in the peat floe

like the bearings of history.

My sash was a black glacier

wrinkling, dyed weaves

and phoenician stitchwork

retted on my breasts'

soft moraines.

I knew winter cold

like the nuzzle of fjords

at my thighs -

the soaked fledge, the heavy

swaddle of hides.

My skull hibernated

in the wet nest of my hair.

Which they robbed.

I was barbered

and stripped

by a turfcutter's spade

Who veiled me again

and packed coomd softly

between the stone jambs

at my head and my feet.

Till a peer's wife bribed him.

The plait of my hair,

a slimy birth-cord

of bog, had been cut

and I rose from the dark,

hacked bone, skull-ware,

frayed stitches, tufts,

small gleams on the bank.

Scaffolding

Masons, when they start upon a building,

Are careful to test out the scaffolding;

Make sure that planks won?t slip at busy points,

Secure all ladders, tighten bolted joints.

And yet all this comes down when the job?s done

Showing off walls of sure and solid stone.

So if, my dear, there sometimes seem to be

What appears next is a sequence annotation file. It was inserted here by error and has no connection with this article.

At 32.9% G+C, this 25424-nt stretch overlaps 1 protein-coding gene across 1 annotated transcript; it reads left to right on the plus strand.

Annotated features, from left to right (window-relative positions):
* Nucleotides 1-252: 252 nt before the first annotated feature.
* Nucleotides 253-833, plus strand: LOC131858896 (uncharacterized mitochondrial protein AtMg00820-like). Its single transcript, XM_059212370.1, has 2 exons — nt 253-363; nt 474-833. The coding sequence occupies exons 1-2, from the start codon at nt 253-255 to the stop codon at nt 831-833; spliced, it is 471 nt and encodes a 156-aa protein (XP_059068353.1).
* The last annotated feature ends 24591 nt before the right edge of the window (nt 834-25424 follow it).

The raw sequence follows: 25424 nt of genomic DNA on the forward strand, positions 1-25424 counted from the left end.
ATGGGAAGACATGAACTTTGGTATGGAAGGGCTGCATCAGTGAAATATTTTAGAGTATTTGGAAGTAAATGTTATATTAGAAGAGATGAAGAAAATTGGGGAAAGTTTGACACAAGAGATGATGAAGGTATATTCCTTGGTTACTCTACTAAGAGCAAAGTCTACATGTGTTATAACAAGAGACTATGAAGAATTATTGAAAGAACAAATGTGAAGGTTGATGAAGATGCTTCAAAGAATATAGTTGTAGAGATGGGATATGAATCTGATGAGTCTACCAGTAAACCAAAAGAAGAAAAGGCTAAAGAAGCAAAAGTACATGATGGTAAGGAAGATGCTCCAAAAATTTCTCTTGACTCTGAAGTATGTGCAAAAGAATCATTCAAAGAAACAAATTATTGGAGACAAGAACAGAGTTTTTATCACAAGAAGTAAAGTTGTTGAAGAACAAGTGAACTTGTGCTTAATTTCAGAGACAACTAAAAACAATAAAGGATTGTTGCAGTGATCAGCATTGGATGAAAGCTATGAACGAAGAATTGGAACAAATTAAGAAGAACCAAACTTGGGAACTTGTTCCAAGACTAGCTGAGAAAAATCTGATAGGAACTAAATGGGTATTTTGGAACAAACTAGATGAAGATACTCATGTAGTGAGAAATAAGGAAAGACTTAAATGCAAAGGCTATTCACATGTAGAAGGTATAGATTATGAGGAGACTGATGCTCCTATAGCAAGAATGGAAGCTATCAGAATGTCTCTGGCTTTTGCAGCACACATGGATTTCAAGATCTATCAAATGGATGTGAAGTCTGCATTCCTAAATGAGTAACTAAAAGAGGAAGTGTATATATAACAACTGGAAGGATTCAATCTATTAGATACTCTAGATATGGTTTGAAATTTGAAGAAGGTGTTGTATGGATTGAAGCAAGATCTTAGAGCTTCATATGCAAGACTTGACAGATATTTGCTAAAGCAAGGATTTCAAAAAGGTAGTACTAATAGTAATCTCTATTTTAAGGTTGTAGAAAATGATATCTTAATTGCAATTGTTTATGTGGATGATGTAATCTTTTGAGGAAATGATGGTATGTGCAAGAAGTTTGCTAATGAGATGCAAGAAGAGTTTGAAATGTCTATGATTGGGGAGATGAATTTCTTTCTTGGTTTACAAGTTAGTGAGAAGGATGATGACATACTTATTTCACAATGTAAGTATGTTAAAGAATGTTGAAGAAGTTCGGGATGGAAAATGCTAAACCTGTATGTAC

Old bridges breaking between you and me

Never fear. We may let the scaffolds fall

Confident that we have built our wall.


Belderg

"They just kept turning up

And were thought of as foreign'-

One-eyed and benign

They lie about his house,

Quernstones out of a bog.

To lift the lid of the peat

And find this pupil dreaming

Of neolithic wheat!

When he stripped off blanket bog

The soft-piles centuries

Fell open like a glib:

There were the first plough-marks,

The stone age fields, the tomb

Corbelled, turfed and chambered,

Floored with dry turf-coomb.

A landscape fossilized,

Its stone wall patterings

Repeated before our eyes

In the stone walls of Mayo

Before I turn to go

He talked about persistance,

A congurence of lives,

How, stubbed and cleared of stones,

His home accrued growth rings

Of Iron, flint and bronze.

So I talked of Mossbawn,

A bogland name. 'But Moss?'

He crossed my old home's music